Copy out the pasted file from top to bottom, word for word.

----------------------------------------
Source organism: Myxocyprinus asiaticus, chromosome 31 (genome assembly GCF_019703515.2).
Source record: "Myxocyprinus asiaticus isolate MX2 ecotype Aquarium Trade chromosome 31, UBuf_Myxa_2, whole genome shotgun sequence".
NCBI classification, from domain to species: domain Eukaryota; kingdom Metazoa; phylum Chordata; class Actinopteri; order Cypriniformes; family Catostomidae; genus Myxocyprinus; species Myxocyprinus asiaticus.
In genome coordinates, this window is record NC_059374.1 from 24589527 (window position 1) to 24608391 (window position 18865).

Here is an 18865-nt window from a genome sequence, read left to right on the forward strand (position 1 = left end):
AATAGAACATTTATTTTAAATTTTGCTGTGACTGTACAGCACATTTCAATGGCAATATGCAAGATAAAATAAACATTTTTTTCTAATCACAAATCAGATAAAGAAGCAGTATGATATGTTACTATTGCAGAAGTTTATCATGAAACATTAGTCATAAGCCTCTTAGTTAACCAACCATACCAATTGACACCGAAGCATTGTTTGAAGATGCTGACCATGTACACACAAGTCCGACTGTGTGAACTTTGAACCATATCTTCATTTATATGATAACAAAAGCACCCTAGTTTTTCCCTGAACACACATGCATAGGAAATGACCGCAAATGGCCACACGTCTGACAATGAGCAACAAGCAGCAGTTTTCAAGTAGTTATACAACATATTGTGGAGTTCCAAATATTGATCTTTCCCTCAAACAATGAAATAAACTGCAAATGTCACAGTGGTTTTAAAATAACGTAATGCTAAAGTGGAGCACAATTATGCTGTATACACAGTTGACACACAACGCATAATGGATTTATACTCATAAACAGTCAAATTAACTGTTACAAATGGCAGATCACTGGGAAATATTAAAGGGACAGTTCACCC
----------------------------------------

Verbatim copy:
Source organism: Myxocyprinus asiaticus, chromosome 31 (genome assembly GCF_019703515.2).
Source record: "Myxocyprinus asiaticus isolate MX2 ecotype Aquarium Trade chromosome 31, UBuf_Myxa_2, whole genome shotgun sequence".
NCBI classification, from domain to species: domain Eukaryota; kingdom Metazoa; phylum Chordata; class Actinopteri; order Cypriniformes; family Catostomidae; genus Myxocyprinus; species Myxocyprinus asiaticus.
In genome coordinates, this window is record NC_059374.1 from 24589527 (window position 1) to 24608391 (window position 18865).

Here is an 18865-nt window from a genome sequence, read left to right on the forward strand (position 1 = left end):
AATAGAACATTTATTTTAAATTTTGCTGTGACTGTACAGCACATTTCAATGGCAATATGCAAGATAAAATAAACATTTTTTTCTAATCACAAATCAGATAAAGAAGCAGTATGATATGTTACTATTGCAGAAGTTTATCATGAAACATTAGTCATAAGCCTCTTAGTTAACCAACCATACCAATTGACACCGAAGCATTGTTTGAAGATGCTGACCATGTACACACAAGTCCGACTGTGTGAACTTTGAACCATATCTTCATTTATATGATAACAAAAGCACCCTAGTTTTTCCCTGAACACACATGCATAGGAAATGACCGCAAATGGCCACACGTCTGACAATGAGCAACAAGCAGCAGTTTTCAAGTAGTTATACAACATATTGTGGAGTTCCAAATATTGATCTTTCCCTCAAACAATGAAATAAACTGCAAATGTCACAGTGGTTTTAAAATAACGTAATGCTAAAGTGGAGCACAATTATGCTGTATACACAGTTGACACACAACGCATAATGGATTTATACTCATAAACAGTCAAATTAACTGTTACAAATGGCAGATCACTGGGAAATATTAAAGGGACAGTTCACCC